Drop in blood donations may mean supplies will soon need to be imported

Irish Blood Transfusion Service says pandemic has been ‘very challenging’

A drop in blood donations since Christmas may mean supplies will soon need to be imported into the State.

This is just one of the issues the pandemic has raised for the Irish Blood Transfusion Service (IBTS). Its national donor services manager Stephen Cousins said the Covid-19 pandemic has been "very challenging" .

The IBTS has said while current supplies are sufficient there has been a drop in donations in recent weeks. Mr Cousins said unless figures improve over the coming weeks it may be faced with having to import blood from the UK again

Over 400 units of blood were imported into Ireland on the week of Christmas in response to a shortage in supply. It marked the second time in 2021 that the IBTS imported blood from the UK's NHS Blood and Transplant.


“Before Christmas the problem was that you could see week on week the hospitals were taking that bit more than we were able to collect and the supplies were dropping each week. No matter what we did we couldn’t catch up, we couldn’t get ahead of the hospital demand,” Mr Cousins said.

“Supplies are reasonably okay at the moment. However, we are seeing them beginning to drop again since Christmas. Unless collection figures are really good over the next weeks we could find ourselves short again in a few weeks’ time.”

Booking system

However, Mr Cousins said that the new appointment booking system introduced during the pandemic had proved popular with donors and staff.

“With the appointment system only a certain amount of donors are allowed into the clinic at any one time. We’re getting through the donations much quicker and you’re generally in and out within the hour, which includes all the interview process, registration and the wait afterwards,” he said.

“Donors have found that really positive and the staff as well – it takes away some of the stress of before when large numbers were coming in.”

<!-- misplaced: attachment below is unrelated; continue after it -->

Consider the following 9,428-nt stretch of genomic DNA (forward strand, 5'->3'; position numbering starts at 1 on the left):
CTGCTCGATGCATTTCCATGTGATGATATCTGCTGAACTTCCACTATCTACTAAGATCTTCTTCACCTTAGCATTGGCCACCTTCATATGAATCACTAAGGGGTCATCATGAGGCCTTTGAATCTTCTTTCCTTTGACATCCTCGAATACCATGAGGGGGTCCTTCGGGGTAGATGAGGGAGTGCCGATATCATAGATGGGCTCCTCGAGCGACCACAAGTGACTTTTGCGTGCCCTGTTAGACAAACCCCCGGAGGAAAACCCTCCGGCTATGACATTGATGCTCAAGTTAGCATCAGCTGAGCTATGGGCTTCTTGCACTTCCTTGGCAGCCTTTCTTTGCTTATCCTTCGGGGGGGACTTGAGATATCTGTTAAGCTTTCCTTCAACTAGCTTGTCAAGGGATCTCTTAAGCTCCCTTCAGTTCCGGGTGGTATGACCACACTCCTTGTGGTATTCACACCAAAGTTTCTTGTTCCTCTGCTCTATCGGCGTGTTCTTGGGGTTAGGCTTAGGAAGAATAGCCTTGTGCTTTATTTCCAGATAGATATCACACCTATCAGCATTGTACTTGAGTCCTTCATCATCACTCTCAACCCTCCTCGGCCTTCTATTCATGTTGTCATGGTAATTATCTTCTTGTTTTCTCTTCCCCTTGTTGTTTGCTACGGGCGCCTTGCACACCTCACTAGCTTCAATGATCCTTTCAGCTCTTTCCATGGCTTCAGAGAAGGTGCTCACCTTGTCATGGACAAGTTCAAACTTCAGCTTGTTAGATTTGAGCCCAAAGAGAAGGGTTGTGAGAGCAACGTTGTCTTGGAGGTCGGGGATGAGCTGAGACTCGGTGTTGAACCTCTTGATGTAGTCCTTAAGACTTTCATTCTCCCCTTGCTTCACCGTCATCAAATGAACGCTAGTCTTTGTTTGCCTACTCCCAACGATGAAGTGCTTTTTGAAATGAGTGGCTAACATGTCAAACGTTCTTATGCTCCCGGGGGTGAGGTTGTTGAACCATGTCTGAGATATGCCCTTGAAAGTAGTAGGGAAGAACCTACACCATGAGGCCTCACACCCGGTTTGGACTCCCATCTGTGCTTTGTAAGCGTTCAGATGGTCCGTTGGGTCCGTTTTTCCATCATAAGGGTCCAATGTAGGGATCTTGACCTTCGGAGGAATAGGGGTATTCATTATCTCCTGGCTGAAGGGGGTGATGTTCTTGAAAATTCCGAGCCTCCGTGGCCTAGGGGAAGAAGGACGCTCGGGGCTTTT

He added that one of the areas where the organisation was particularly struggling was securing younger donors.

“We used to have a lot of college clinics prior to Covid, and that’s where we got an awful lot of new donors…if you don’t get people in when they’re young, it’s much harder to get them when they’re in their 30s and become regular donors,” Mr Cousins said.

“There’s no doubt going into the future there’ll be a knock-on effect on that so we’ve got to find a new way of getting new donors into the system.”


Ruth Noble, originally from Co Wicklow, was among those who was donating blood at the IBTS's offices on D'Olier Street in Dublin on Tuesday morning.

"I would have donated when I was a student through the years, and then I lived in England for a year and up North for years. I donated there but then when I came back South I couldn't donate. I've been donating since they allowed us back again, which is great," she said.

“My mum donated blood, my dad wasn’t able to, and we would have gone with her and you got a packet of crisps and biscuits, and it was a big social occasion. It’s just a good thing to do, and it doesn’t cost anything. It’s life-changing for people trying to get blood.

“I really like when they text you to say your blood has been given at such and such a hospital, it makes it very real.”

Also donating blood was Chris MacDonald, who said he gives blood “every few months when I can”.

"I'm from Scotland so I was previously excluded from giving blood until they changed the rules," he said.

“I used to do it back home when I was 18. My mam always gave blood so it was just always kind of ingrained in me. The main thing is to try and build it into your routine and go every three months.”

Sarah Burns

Sarah Burns

Sarah Burns is a reporter for The Irish Times